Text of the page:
Southern gentle lady,
Do not swoon.
They’ve just hung a black man
In the dark of the moon.

They’ve hung a black man
To the roadside tree
In the dark of the moon
For the world to see
How Dixie protects
Its white womanhood.

Southern gentle lady,
          Be good!
          Be good!

I think some authors have “the title gene” and come up with the perfect names. Others lock onto signposts like Sue Grafton’s alphabet, John Sandford’s “Prey” or Evanovich’s numbers. Although I have to say I’m not crazy about this approach especially since it has spawned some lazy imitation gimmicks. (Hey, I’m going to write an erotic-suspense series! I just Googled condom names! Want to buy my book Vibrating Johnny?)

We’ve been lucky and have had to change only two of our titles. Maybe it’s because I used to write newspaper headlines so my brain is trained to take a story and smash it down into ten words or less that you can read from a passing car. I do know that authors struggle mightily with their titles. There’s even a award for the worst title -– and of course it’s awarded by the British.

Bookseller Magazine gave their prize this year to Reginald Bakeley for his book Goblinproofing One’s Chicken Coop – and Other Practical advice In Our Campaign Against the Fairy Kingdom. The runners-up were:

How Tea Cosies Changed the World.
God’s Doodle: The Life and Times of the Penis.
How to Sharpen Pencils.
Was Hitler Ill?

In twelve years of teaching workshops and doing critiques I’ve have seen maybe one title that I thought really captured the book’s tone. (It was our own Kathryn Lilly’s Dying To Be Thin.) So I know how hard this is. Here is my advice on titles, for what it’s worth:

  1. Capture your tone and genre. Go on Amazon and look up books similar to yours (cruise the genre bestseller lists). Words have inflection, mood and color. Choose them carefully.
  2. Grab the reader emotionally. Two titles that do it for me: The Unbearable Lightness of Being and The Spy Who Came in from the Cold 
  3. Don’t settle for clichés. Yes, it’s hard to come up with fresh permutations on old standby words (especially in genre fiction where we rely on “dark” “blood” “death” etc.) But you have to find words that are unique about your story and draw upon them. Here’s a great title that twists a cliché word: Something Wicked This Way Comes.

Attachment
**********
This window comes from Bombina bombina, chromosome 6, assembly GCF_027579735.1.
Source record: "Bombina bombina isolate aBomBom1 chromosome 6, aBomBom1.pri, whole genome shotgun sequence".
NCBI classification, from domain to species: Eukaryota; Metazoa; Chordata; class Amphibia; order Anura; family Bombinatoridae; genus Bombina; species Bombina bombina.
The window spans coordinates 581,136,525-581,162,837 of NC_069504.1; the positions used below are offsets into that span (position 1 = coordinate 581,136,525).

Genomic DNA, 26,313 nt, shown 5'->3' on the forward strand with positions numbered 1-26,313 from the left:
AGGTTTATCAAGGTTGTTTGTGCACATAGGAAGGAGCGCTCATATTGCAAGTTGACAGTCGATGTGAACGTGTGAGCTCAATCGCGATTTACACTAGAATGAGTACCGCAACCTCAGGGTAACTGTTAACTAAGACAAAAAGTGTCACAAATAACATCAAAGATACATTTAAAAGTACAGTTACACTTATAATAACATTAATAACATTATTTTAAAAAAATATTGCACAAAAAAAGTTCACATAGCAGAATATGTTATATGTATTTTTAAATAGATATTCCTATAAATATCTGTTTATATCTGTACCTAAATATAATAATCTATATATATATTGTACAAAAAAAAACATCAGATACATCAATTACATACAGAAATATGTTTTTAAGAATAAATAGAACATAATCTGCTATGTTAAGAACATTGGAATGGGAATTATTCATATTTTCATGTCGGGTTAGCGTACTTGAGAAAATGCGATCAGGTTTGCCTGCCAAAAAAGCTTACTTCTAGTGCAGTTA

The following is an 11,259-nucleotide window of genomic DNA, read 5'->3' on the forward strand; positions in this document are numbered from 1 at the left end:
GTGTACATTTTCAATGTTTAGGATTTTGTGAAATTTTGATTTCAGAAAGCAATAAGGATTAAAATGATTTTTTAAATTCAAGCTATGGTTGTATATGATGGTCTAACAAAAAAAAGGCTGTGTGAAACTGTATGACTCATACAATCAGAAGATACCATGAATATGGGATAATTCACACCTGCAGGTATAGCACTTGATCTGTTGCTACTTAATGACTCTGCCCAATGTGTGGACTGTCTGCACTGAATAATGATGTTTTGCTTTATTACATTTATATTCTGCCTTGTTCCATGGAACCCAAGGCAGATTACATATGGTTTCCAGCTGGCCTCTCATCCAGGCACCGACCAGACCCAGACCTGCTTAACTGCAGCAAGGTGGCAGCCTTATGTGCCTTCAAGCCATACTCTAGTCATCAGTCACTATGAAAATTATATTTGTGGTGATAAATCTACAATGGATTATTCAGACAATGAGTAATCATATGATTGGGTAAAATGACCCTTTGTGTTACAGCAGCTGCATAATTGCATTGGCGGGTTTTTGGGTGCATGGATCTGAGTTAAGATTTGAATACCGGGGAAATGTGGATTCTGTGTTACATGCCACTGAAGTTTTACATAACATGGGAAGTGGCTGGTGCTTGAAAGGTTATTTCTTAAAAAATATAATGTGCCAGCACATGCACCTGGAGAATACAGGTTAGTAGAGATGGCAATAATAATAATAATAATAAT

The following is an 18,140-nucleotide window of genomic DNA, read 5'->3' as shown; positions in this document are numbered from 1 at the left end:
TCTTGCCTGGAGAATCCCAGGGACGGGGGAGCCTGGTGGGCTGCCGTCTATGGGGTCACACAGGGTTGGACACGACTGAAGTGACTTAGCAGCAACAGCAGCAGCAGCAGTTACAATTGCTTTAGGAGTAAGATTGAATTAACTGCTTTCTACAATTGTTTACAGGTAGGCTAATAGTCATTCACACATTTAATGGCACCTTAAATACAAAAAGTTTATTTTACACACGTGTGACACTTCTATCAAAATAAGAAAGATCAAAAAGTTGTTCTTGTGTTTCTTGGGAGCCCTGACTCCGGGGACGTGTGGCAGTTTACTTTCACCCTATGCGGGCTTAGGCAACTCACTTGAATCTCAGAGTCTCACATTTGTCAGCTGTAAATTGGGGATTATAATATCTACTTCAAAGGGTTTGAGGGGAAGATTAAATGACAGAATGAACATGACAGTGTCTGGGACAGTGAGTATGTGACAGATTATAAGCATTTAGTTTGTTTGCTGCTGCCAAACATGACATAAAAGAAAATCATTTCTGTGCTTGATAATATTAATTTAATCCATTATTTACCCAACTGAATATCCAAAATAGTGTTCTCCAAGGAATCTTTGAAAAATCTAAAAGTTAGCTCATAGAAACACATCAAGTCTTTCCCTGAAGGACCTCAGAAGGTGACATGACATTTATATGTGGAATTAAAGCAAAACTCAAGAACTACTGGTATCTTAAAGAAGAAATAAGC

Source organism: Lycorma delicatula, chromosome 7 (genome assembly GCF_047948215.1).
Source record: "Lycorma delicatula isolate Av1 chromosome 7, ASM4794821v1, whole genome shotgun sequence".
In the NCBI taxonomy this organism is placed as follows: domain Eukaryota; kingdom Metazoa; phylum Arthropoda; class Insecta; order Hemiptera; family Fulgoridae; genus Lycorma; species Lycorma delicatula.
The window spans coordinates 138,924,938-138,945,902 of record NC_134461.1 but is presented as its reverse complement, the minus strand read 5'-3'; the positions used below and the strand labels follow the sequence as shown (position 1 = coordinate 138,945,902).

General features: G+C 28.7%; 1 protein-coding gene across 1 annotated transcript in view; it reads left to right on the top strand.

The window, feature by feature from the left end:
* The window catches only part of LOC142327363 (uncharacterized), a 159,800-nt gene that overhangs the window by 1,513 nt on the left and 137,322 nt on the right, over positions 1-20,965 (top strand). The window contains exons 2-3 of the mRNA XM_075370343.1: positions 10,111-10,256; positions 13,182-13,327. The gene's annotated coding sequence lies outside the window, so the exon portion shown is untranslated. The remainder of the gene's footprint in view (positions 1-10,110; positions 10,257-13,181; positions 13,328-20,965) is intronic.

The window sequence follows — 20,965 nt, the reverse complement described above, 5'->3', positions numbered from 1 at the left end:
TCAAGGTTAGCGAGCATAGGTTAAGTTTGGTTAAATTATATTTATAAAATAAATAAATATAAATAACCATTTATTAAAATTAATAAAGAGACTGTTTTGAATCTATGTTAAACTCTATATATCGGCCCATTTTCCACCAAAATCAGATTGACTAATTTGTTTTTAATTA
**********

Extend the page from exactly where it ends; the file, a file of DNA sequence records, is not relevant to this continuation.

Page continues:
4. Don’t use empty arcane words that you think sound cool. Examples of bad titles: The Cambistry Conspiracy. (about world trade) The Hedonic Dilemma (about psychology ethics).  Penultimate to Die. (the second-to-the-last victim).  Don’t worry…I made these up. 
  5. Create an expectation about the story. You know why I love this title: A Heartbreaking Work of Staggering Genius? It makes me say, “Oh yeah, buddy? Show me!” and he does.
  6. Be brief and punchy. Okay, I know I just gave you a bunch of long titles I love but there is something wonderful about short titles and studies show most bestsellers have short titles: Gone Girl works. So does Tell No One, Lolita and Jaws (original title A Stillness in the Water).
  7. Make the title work on other levels. This is hard but worth the brain-sweat if you can do it. Consider what these titles come to mean once you get deep into the stories: Catch 22, Silence of the Lambs. But don’t get too clever. I love Louise Ure’s book Forcing Amaryllis and the title is brilliant because it is about a rape and murder. But do most understand that the title is from a gardening term about forcing a plant to bloom early? Not so sure.
  8. Make a list of key words that appear in your book. Is there something you can build on? For our book A Killing Rain, the title came when I heard a Florida farmer describe that drenching downpour that can kill off the tomato crop and we used it in the book. The title was there all the time and we didn’t see it at first.
  9. Search existing works — the Bible, poetry, Shakespeare. I found our title An Unquiet Grave in an 17th century English poem.
  10. Write 20 titles and let them sit for a week or so. Go back and read them and something will jump out. Find some beta-readers you can test with. Titles usually evoke visceral immediate responses. You will know immediately if they connect.

And last: Never get emotionally attached to a title. It’s the worst thing you can do because it probably will be changed. Or needs to be. Because your first title is usually, as T.S. Eliot said, a prosaic every-day thing. You can do better. It’s there. You just have to dig deep. Sweat out that great title that Eliot called the “ineffable, effable, effanineffable deep and inscrutable singular name.”

Answers to the quiz:
The Last Man in Europe (1984)
They Don’t Build Statues to Businessmen (Valley of the Dolls)
Fiesta (The Sun Also Rises)
At This Point in Time (All the President’s Men)
Wacking Off (Portnoy’s Complaint)